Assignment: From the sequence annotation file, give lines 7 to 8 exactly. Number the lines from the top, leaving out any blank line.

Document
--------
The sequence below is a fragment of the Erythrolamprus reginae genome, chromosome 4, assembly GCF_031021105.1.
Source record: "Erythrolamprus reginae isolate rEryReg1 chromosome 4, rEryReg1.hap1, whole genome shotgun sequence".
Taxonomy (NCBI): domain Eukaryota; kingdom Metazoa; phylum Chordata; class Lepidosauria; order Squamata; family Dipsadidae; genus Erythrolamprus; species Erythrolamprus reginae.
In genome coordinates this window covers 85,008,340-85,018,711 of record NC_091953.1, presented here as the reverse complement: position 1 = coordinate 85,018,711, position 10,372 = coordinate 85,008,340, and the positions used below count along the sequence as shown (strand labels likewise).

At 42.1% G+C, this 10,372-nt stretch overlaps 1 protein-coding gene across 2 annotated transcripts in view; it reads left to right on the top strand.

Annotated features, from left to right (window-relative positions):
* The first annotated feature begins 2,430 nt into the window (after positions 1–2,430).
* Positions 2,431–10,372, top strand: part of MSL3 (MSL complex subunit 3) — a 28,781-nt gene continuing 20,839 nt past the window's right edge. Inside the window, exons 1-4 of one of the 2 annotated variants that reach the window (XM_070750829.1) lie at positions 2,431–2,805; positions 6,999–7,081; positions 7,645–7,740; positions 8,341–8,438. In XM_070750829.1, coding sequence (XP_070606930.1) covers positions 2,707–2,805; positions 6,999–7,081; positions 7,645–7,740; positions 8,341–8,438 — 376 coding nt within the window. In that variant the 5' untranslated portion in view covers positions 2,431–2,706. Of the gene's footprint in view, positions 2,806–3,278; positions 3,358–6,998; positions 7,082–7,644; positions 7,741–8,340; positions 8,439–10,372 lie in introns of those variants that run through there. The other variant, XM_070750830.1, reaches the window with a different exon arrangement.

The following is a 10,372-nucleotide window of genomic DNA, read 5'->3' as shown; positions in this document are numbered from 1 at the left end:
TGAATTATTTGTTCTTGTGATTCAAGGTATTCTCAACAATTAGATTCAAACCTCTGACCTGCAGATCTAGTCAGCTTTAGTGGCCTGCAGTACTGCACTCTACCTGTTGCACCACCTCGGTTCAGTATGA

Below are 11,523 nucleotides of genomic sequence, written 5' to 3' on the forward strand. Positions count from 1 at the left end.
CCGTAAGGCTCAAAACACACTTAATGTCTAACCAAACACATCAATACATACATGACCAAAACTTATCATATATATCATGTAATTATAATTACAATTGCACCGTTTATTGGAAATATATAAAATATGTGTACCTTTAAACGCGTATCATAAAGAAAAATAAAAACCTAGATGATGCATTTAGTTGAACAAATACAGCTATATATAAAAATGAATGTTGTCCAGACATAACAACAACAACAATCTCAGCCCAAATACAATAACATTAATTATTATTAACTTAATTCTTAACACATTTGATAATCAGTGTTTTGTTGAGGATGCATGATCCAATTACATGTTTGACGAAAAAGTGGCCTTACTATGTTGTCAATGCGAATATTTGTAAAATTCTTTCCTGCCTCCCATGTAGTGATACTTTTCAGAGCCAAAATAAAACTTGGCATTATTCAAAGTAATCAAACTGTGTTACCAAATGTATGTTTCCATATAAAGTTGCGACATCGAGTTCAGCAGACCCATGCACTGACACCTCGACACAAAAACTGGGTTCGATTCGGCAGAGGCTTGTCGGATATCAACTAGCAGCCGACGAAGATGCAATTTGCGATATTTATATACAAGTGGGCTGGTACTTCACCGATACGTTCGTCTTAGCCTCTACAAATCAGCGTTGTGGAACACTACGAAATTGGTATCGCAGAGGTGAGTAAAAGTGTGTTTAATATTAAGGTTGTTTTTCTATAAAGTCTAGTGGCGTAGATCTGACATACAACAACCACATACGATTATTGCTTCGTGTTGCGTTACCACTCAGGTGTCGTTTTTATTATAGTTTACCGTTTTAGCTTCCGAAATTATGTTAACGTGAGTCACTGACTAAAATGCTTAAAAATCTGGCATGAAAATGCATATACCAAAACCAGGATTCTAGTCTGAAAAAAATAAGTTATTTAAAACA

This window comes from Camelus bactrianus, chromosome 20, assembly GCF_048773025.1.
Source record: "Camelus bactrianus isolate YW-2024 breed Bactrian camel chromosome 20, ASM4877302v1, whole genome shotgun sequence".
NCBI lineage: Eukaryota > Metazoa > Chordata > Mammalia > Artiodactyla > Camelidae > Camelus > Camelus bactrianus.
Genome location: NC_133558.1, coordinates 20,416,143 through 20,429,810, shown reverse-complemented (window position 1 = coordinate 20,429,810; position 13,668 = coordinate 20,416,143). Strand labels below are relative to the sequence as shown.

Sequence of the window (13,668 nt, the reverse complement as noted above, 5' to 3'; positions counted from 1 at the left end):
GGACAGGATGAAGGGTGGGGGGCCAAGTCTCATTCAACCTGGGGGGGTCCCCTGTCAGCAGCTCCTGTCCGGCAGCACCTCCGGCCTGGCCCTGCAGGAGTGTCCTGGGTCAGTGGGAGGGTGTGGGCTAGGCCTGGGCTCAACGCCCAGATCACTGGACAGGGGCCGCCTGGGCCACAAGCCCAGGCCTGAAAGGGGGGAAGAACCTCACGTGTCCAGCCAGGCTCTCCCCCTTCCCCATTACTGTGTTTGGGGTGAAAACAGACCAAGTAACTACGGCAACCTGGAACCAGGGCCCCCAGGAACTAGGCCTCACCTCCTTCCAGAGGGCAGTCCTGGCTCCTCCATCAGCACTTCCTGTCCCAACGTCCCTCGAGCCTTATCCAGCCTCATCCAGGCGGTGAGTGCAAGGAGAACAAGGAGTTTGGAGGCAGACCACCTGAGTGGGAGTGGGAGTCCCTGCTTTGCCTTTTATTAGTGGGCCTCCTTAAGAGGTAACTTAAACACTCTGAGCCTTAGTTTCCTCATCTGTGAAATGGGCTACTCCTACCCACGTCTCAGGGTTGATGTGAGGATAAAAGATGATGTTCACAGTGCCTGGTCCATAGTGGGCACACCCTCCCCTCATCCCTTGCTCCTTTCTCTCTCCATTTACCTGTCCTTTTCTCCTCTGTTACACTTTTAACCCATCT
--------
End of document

* The first annotated feature begins 2,430 nt into the window (after positions 1–2,430).
* Positions 2,431–10,372, top strand: part of MSL3 (MSL complex subunit 3) — a 28,781-nt gene continuing 20,839 nt past the window's right edge. Inside the window, exons 1-4 of one of the 2 annotated variants that reach the window (XM_070750829.1) lie at positions 2,431–2,805; positions 6,999–7,081; positions 7,645–7,740; positions 8,341–8,438. In XM_070750829.1, coding sequence (XP_070606930.1) covers positions 2,707–2,805; positions 6,999–7,081; positions 7,645–7,740; positions 8,341–8,438 — 376 coding nt within the window. In that variant the 5' untranslated portion in view covers positions 2,431–2,706. Of the gene's footprint in view, positions 2,806–3,278; positions 3,358–6,998; positions 7,082–7,644; positions 7,741–8,340; positions 8,439–10,372 lie in introns of those variants that run through there. The other variant, XM_070750830.1, reaches the window with a different exon arrangement.